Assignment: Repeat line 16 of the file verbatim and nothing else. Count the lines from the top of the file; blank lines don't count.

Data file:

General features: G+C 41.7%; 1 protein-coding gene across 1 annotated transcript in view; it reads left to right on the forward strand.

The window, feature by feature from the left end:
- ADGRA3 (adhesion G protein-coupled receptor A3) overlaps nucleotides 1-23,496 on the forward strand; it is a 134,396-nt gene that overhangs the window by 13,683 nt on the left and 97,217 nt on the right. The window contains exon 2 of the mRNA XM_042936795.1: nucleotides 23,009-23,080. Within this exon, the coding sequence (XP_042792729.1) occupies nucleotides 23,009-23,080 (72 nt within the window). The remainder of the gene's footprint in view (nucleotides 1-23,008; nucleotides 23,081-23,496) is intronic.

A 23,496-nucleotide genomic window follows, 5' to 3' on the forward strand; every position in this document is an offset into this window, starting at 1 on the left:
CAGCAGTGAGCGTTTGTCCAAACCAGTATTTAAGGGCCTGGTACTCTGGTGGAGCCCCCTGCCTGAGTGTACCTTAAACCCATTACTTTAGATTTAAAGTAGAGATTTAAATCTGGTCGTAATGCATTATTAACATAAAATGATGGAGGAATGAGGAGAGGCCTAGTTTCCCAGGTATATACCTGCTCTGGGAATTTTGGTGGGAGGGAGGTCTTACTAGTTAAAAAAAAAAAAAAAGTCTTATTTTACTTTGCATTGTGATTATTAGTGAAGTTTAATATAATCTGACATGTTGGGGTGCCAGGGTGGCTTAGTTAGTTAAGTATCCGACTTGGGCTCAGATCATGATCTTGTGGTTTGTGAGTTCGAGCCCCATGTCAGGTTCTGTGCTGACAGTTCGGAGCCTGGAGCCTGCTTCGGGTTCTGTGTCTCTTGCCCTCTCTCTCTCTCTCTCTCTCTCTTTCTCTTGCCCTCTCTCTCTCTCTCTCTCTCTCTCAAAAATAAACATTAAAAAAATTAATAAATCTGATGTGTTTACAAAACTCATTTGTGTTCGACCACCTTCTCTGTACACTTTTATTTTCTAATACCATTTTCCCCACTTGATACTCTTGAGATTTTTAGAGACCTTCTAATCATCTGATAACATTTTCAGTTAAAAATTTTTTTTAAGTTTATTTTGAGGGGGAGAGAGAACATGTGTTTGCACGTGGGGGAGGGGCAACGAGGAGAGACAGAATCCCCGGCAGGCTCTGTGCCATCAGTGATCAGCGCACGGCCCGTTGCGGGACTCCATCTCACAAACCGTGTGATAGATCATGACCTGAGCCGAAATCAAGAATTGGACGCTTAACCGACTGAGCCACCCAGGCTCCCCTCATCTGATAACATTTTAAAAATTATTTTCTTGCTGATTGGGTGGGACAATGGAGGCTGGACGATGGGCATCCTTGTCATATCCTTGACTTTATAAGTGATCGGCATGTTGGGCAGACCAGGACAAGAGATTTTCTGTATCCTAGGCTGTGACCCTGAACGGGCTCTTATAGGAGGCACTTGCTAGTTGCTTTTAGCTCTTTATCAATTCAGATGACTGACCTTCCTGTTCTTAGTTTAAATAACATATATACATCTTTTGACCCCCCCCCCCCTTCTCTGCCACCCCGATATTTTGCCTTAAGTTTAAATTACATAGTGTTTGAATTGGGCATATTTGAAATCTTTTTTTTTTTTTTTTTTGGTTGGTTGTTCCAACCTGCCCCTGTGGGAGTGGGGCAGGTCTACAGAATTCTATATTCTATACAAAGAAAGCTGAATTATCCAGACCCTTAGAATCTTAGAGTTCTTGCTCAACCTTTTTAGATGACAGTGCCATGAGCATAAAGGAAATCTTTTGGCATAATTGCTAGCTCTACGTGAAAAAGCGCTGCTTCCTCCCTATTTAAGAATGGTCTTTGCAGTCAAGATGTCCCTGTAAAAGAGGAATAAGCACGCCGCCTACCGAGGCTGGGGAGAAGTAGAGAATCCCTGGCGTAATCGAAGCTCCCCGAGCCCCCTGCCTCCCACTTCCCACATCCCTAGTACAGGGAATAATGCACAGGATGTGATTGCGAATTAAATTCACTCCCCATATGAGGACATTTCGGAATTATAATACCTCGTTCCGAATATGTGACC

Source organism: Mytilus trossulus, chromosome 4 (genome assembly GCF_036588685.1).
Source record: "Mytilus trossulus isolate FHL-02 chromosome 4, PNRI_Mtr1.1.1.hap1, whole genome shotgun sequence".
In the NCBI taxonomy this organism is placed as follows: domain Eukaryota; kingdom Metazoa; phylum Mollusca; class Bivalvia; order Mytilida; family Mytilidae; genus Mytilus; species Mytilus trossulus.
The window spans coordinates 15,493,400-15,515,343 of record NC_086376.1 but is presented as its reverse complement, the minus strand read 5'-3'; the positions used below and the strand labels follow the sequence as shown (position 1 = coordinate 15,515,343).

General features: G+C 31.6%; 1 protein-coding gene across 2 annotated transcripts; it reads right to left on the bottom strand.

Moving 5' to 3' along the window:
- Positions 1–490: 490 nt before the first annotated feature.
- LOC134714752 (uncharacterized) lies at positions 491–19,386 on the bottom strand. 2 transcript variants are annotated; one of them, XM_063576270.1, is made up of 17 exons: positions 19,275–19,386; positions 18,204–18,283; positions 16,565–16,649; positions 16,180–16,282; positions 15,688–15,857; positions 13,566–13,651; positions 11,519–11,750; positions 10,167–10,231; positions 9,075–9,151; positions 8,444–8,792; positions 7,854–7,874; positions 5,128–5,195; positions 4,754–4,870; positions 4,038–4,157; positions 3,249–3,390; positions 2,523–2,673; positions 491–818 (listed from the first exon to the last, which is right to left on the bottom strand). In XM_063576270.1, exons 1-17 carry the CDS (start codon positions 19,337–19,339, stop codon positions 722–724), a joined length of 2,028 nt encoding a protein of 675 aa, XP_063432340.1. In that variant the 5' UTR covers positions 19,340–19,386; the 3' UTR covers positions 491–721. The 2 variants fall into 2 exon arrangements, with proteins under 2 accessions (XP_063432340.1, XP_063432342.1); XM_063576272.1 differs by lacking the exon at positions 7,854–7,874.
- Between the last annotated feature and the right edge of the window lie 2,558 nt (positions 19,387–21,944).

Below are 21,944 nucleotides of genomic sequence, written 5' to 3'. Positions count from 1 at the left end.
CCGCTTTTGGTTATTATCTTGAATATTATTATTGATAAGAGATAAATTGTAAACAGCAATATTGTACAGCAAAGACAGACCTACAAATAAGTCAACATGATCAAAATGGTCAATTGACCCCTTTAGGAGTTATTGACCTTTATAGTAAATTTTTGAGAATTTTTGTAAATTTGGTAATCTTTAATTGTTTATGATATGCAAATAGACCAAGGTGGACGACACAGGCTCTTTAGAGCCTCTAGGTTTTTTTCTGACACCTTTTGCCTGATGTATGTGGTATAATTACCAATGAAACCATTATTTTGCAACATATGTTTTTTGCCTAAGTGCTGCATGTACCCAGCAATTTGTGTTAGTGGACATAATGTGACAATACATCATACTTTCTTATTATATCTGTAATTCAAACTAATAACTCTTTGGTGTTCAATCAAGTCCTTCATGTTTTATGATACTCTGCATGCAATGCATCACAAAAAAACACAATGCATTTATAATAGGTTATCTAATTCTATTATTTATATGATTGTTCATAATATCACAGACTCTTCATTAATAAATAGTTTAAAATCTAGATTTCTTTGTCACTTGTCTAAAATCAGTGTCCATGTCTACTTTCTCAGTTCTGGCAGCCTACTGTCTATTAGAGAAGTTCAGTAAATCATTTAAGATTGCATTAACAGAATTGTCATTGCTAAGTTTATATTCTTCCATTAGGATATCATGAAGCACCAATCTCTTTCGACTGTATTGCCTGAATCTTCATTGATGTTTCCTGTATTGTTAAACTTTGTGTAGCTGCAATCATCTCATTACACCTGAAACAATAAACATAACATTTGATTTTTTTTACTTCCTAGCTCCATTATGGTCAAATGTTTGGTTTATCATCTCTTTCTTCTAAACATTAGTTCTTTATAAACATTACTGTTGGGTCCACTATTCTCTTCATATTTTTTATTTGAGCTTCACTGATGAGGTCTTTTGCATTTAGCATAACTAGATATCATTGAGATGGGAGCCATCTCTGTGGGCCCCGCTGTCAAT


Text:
CCGCTTTTGGTTATTATCTTGAATATTATTATTGATAAGAGATAAATTGTAAACAGCAATATTGTACAGCAAAGACAGACCTACAAATAAGTCAACATGATCAAAATGGTCAATTGACCCCTTTAGGAGTTATTGACCTTTATAGTAAATTTTTGAGAATTTTTGTAAATTTGGTAATCTTTAATTGTTTATGATATGCAAATAGACCAAGGTGGACGACACAGGCTCTTTAGAGCCTCTAGGTTTTTTTCTGACACCTTTTGCCTGATGTATGTGGTATAATTACCAATGAAACCATTATTTTGCAACATATGTTTTTTGCCTAAGTGCTGCATGTACCCAGCAATTTGTGTTAGTGGACATAATGTGACAATACATCATACTTTCTTATTATATCTGTAATTCAAACTAATAACTCTTTGGTGTTCAATCAAGTCCTTCATGTTTTATGATACTCTGCATGCAATGCATCACAAAAAAACACAATGCATTTATAATAGGTTATCTAATTCTATTATTTATATGATTGTTCATAATATCACAGACTCTTCATTAATAAATAGTTTAAAATCTAGATTTCTTTGTCACTTGTCTAAAATCAGTGTCCATGTCTACTTTCTCAGTTCTGGCAGCCTACTGTCTATTAGAGAAGTTCAGTAAATCATTTAAGATTGCATTAACAGAATTGTCATTGCTAAGTTTATATTCTTCCATTAGGATATCATGAAGCACCAATCTCTTTCGACTGTATTGCCTGAATCTTCATTGATGTTTCCTGTATTGTTAAACTTTGTGTAGCTGCAATCATCTCATTACACCTGAAACAATAAACATAACATTTGATTTTTTTTACTTCCTAGCTCCATTATGGTCAAATGTTTGGTTTATCATCTCTTTCTTCTAAACATTAGTTCTTTATAAACATTACTGTTGGGTCCACTATTCTCTTCATATTTTTTATTTGAGCTTCACTGATGAGGTCTTTTGCATTTAGCATAACTAGATATCATTGAGATGGGAGCCATCTCTGTGGGCCCCGCTGTCAAT